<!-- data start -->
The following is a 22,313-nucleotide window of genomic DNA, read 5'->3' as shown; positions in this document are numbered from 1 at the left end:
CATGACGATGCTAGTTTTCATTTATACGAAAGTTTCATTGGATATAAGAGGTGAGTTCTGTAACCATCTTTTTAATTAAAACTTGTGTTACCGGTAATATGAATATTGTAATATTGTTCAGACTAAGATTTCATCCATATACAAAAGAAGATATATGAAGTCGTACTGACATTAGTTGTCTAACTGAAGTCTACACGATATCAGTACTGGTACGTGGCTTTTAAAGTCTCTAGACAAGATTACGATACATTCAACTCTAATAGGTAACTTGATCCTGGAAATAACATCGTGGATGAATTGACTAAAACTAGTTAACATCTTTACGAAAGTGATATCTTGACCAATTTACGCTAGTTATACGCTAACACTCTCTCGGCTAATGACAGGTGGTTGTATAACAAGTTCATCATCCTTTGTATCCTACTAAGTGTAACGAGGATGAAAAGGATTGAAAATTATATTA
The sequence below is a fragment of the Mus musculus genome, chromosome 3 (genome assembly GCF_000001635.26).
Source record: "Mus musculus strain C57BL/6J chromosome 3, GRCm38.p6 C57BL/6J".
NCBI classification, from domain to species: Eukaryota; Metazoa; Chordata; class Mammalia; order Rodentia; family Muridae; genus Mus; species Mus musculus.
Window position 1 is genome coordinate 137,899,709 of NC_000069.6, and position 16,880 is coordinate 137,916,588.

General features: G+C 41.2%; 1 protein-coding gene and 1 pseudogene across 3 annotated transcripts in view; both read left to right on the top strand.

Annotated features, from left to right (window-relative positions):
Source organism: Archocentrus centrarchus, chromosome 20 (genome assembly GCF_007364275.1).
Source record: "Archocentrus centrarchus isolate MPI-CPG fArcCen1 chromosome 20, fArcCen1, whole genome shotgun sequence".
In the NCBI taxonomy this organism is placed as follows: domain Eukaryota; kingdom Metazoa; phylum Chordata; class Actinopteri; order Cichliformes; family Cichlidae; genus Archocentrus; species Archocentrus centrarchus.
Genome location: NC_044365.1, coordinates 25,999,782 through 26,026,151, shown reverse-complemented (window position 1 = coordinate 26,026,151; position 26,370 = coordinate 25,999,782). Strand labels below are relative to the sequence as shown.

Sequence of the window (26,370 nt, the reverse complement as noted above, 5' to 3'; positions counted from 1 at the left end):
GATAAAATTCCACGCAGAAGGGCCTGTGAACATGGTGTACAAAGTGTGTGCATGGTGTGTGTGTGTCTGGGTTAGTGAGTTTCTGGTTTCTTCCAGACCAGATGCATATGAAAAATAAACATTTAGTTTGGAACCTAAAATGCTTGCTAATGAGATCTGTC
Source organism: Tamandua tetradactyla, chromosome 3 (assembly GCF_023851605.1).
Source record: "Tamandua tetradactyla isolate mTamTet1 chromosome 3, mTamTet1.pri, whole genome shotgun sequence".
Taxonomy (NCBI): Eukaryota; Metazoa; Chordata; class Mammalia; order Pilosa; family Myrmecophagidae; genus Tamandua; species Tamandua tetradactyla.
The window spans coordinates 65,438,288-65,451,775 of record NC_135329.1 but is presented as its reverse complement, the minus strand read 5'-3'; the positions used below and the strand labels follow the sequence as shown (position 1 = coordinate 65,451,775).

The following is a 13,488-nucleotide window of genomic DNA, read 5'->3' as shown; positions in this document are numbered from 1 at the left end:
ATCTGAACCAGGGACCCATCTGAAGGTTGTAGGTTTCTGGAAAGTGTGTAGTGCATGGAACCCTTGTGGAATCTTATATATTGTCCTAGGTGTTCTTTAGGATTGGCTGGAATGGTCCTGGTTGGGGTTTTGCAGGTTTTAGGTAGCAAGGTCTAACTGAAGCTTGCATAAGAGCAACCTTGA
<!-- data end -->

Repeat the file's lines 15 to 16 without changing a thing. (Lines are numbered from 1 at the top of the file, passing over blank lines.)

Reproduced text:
Source organism: Tamandua tetradactyla, chromosome 3 (assembly GCF_023851605.1).
Source record: "Tamandua tetradactyla isolate mTamTet1 chromosome 3, mTamTet1.pri, whole genome shotgun sequence".